Trenton, NJ: Members of the New Jersey state Assembly and Senate have advanced legislation to the Governor legalizing the possession, production, and retail sale of marijuana to adults. Lawmakers approved the measures weeks after voters decided in favor of Public Question 1 on Election Day – which instructed the legislature to regulate the adult-use cannabis market.
Lawmakers advanced a series of bills to Democratic Gov. Phil Murphy. Senate Bill 21/Assembly Bill 21 establish rules for licensing commercial cannabis producers and retailers. Under the measure, adults will be able to legally purchase up to one ounce of cannabis from state-licensed retailers. Retail sales will be subject to state sales tax, and 70 percent of sales tax revenue will initially be earmarked toward designated communities. For the first two years, the number of state-licensed cultivators will be capped at 37. Existing state-licensed medical cannabis producers will be among those eligible to provide to the retail market.
Separate legislation, Senate Bill 2535/Assembly Bill 1897, removes criminal and civil penalties for the private possession of up to six ounces of cannabis by those ages 21 and older, as well as the possession of personal use amounts of hashish (up to 170 grams). The measure also restricts police from conducting a search solely on the basis of the odor of cannabis.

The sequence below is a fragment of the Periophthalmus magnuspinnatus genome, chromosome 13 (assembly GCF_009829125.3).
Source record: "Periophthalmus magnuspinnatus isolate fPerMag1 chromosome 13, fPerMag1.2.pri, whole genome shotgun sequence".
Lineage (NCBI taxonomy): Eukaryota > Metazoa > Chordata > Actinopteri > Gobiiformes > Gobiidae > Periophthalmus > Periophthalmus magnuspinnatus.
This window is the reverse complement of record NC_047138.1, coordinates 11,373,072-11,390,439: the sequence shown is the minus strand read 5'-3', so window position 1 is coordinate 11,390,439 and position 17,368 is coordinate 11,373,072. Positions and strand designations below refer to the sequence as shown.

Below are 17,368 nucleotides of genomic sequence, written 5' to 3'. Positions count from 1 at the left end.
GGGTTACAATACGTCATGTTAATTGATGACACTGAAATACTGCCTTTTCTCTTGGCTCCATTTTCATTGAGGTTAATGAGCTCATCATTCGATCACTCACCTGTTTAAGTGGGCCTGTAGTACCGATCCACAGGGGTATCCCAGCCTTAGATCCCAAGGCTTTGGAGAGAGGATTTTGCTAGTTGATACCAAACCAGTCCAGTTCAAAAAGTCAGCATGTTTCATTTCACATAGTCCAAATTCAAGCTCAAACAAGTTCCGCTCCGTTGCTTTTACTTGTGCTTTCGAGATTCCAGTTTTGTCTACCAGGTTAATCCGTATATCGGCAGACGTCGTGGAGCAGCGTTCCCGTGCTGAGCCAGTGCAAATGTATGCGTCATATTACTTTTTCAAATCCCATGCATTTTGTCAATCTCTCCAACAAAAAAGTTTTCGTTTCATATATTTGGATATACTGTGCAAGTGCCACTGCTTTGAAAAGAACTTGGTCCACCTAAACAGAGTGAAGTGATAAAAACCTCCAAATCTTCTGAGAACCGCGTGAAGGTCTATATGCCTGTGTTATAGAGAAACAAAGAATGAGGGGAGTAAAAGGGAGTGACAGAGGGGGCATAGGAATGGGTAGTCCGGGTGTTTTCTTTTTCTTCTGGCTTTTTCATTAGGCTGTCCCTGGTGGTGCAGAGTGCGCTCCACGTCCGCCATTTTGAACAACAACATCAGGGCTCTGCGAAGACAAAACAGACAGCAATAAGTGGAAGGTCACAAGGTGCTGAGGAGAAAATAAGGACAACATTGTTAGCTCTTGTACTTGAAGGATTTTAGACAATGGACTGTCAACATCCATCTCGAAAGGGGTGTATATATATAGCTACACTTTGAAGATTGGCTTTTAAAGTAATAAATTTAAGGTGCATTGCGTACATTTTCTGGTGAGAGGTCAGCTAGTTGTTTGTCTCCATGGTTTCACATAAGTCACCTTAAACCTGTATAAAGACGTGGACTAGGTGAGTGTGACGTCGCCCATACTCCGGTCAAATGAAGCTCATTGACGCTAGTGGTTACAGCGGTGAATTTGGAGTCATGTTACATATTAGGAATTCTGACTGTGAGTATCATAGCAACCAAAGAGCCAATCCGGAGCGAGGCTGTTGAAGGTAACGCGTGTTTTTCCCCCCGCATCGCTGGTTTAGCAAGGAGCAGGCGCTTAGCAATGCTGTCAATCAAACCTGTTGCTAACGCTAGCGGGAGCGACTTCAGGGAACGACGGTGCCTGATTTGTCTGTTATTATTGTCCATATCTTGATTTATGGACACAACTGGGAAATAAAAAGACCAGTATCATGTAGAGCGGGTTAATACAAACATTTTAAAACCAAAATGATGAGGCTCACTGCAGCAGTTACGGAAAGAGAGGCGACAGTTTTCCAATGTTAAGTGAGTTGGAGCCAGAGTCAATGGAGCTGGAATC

Historically, New Jersey police have placed significant emphasis on marijuana law enforcement. An analysis of nationwide arrest data published in 2018 reported that New Jersey was third in the nation in total marijuana arrests and second only to Wyoming in per capita marijuana arrests.
Commenting on the passage of the statewide legalization bills, NORML State Policies Coordinator Carly Wolf said, “Lawmakers should be commended for working quickly to implement the will of the voters, who made their mandate clear at the ballot box. While these measures are not perfect and our work is far from finished, it is a crucial step forward toward repairing the decades of damage done to New Jersey’s most vulnerable communities as a result of the enforcement of marijuana prohibition. Going forward, tens of thousands of otherwise law-abiding New Jersey citizens will no longer be subject to arrest, incarceration, and a criminal record for their personal use of marijuana, and that is a reason to celebrate.”
For more information, contact Carly Wolf, NORML State Policies Coordinator.